It sometimes seems that constant change has become the norm in large organisations, with people in a constant state of flux. Reorganisations can seem like a quick way to show progress but they can have a massive cost in terms of the effort involved and the disruption they bring and, if the resulting organisation is short-lived, it seems unlikely to have the time to justify the effort. I know so many people who are either applying for their own jobs, waiting to hear about their job, or trying to work out what their new job is now that everything is reorganised.

Rather than large-scale reorganisations, wouldn’t it be better to have an organisation that recognised the need to change and evolved as and when it needed to?

I believe we need to do three things to improve the situation:

1 – Avoid reorganising.

When faced with a major challenge, you shouldn’t rely on a reorganisation to make a quick impact – if you can see a better alternative. The alternative may not be easy and might involve some bravery in tackling difficult issues but it may well be more effective than a reorganisation.

2 – If you need to reorganise, do it quickly!

Reorganisations are disruptive and it is really difficult for an organisation to change whilst, at the same time, delivering what it is there for. If you need to do it, do it quickly.

3 – Design an organisation that will last.

Recognising that reorganisations are disruptive, you don’t want to do them too often. So how do you design an organisation that will last for a long time without the need to reorganise again? I believe the answer is to design an organisation that is self-aware and responds quickly and appropriately to issues, opportunities, and a changing landscape. Paradoxically, changing constantly (when needed) should avoid the need for constant change.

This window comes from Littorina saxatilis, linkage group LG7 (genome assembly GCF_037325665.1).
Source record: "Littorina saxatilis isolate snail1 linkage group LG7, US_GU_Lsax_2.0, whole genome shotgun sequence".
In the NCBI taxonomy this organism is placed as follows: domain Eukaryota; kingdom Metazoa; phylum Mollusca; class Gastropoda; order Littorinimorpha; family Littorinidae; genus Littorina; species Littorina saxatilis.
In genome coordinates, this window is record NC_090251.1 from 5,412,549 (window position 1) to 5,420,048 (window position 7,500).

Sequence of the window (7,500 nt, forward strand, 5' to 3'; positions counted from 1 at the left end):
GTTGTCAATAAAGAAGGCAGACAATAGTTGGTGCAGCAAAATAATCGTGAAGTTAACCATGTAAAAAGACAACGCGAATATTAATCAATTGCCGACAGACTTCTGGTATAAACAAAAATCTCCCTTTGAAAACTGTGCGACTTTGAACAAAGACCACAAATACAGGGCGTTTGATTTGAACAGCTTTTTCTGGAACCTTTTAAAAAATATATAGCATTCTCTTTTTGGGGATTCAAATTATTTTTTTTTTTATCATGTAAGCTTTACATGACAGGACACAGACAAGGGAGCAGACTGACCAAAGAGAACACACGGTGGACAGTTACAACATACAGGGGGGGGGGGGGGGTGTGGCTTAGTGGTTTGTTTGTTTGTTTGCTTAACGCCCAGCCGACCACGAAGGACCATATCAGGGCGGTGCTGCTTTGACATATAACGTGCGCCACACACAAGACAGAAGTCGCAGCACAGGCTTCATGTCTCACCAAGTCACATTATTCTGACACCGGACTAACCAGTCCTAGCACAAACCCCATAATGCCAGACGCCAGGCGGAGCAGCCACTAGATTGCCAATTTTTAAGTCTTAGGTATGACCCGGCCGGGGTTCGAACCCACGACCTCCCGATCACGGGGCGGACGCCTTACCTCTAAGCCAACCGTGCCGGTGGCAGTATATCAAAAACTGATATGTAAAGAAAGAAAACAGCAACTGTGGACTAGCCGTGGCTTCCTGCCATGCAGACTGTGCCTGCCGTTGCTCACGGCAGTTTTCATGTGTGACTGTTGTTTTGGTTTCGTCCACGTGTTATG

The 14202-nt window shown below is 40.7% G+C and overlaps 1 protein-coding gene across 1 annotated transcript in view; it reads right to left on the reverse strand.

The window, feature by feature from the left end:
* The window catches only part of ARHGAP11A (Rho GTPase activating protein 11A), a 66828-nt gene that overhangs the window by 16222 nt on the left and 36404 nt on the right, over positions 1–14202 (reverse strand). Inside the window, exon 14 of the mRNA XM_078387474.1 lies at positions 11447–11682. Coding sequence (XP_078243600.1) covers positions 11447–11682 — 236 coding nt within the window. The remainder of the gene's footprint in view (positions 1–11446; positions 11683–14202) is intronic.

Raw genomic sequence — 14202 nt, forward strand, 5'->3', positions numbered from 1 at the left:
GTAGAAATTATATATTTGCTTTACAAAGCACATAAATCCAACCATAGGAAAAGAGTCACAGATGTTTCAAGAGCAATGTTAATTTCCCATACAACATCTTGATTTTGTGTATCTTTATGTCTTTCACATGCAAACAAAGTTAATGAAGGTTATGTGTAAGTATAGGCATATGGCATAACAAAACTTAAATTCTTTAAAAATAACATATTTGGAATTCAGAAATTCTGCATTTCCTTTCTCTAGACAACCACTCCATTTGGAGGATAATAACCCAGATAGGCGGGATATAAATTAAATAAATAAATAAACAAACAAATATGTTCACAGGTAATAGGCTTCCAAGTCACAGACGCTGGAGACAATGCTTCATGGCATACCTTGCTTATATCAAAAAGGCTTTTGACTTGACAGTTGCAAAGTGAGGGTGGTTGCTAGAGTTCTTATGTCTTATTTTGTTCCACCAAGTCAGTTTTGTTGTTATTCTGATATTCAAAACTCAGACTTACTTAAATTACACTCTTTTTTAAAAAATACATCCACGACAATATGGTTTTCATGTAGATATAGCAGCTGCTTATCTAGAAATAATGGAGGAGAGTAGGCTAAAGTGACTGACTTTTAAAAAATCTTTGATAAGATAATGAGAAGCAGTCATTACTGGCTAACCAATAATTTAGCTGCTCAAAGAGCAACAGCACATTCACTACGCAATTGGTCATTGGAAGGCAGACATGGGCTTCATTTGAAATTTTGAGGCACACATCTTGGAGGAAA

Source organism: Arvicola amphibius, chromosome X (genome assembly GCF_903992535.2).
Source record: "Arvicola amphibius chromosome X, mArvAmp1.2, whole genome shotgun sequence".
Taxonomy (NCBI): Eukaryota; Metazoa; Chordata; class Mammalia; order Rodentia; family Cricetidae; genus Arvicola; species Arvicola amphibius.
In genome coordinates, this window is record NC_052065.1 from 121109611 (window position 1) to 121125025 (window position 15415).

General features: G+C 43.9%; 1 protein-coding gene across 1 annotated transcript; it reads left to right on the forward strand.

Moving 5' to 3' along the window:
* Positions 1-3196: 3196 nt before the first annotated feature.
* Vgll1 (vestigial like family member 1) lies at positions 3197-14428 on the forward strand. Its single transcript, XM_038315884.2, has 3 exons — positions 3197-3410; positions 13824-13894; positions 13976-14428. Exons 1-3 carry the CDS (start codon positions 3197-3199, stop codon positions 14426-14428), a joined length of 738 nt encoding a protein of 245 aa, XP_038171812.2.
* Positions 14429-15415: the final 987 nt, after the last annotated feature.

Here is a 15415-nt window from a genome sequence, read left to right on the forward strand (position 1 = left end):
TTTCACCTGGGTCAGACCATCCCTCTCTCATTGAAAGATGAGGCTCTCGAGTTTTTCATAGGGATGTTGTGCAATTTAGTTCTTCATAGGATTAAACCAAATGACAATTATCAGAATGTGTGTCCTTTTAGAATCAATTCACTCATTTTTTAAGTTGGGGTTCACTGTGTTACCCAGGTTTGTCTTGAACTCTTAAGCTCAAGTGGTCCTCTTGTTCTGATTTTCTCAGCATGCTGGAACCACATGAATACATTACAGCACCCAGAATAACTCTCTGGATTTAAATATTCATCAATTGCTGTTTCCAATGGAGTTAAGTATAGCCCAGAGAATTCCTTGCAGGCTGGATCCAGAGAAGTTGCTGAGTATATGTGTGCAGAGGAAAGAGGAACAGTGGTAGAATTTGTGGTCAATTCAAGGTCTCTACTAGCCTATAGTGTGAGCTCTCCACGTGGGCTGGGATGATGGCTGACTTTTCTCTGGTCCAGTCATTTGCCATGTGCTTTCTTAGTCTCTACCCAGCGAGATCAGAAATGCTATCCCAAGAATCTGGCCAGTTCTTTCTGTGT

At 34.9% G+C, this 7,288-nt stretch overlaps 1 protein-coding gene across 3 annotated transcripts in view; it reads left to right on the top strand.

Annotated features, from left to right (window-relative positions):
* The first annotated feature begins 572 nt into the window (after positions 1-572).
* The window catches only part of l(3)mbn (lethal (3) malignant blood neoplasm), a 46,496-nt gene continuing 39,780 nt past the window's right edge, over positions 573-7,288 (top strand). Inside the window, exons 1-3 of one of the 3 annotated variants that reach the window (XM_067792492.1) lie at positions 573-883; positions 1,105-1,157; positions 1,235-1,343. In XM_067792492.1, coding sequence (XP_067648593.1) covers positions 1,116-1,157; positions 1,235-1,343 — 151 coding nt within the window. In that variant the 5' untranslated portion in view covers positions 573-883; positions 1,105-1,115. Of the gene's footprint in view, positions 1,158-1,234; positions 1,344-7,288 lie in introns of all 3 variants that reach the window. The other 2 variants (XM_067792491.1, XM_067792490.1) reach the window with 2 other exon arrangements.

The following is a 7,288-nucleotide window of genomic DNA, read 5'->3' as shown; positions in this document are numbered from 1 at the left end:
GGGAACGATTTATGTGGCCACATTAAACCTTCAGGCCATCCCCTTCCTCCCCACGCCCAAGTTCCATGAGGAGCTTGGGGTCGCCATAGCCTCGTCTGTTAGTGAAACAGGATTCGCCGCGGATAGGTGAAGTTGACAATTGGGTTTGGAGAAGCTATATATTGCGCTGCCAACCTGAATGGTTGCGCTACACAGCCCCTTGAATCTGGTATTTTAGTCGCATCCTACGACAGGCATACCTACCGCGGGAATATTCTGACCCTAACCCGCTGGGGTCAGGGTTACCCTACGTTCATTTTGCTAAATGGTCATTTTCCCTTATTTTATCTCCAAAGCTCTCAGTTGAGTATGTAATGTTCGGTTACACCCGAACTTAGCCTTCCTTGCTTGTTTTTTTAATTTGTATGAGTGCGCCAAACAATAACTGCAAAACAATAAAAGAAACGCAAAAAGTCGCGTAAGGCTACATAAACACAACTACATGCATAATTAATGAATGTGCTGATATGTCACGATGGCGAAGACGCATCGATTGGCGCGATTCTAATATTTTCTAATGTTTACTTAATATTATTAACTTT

What do you think? Is this your experience or do you have a different experience?

Please share this with others who may have an interest and please do comment.

3 Comments
  1. Ian – Great food for thought here; on the first point I would say that in some cases reorganisation is used as a way of avoiding the real issues, its an attempt to fix the problem with a process rather than tackling the behaviours that are the root cause. On the other hand I think that if an organisation is future focused and can see that the current way of things simply won’t enable it to reach is goals, then reorganising is absolutley the right way to go. In terms of doing it quickly, I do appreciate your point on this though I believe that in some circumstances a slow and steady transition is preferable. Once the decision to reorganise is out there then having a very detailed set of tactics and milestones that allow people to find their way and to still fulfil the needs of the business as they go can give the best of both worlds…..that said, there must be a end in sight, a point where everyone can see that the change has been achieved, mark that point then probably brace themselves for the next one!!! And I’m 100% with you on point 3!!!!

    • Thanks for your comments. You make a very good point about ‘give the best of both worlds’; I have seen change projects work really well where there are intense periods of activity where a lot happens in a very focused way, followed by ‘islands of stability’ where things don’t change. Where this differs fundamentally from just constant repetitive change is in being planned, as you refer to with the detailed set of tactics and milestones.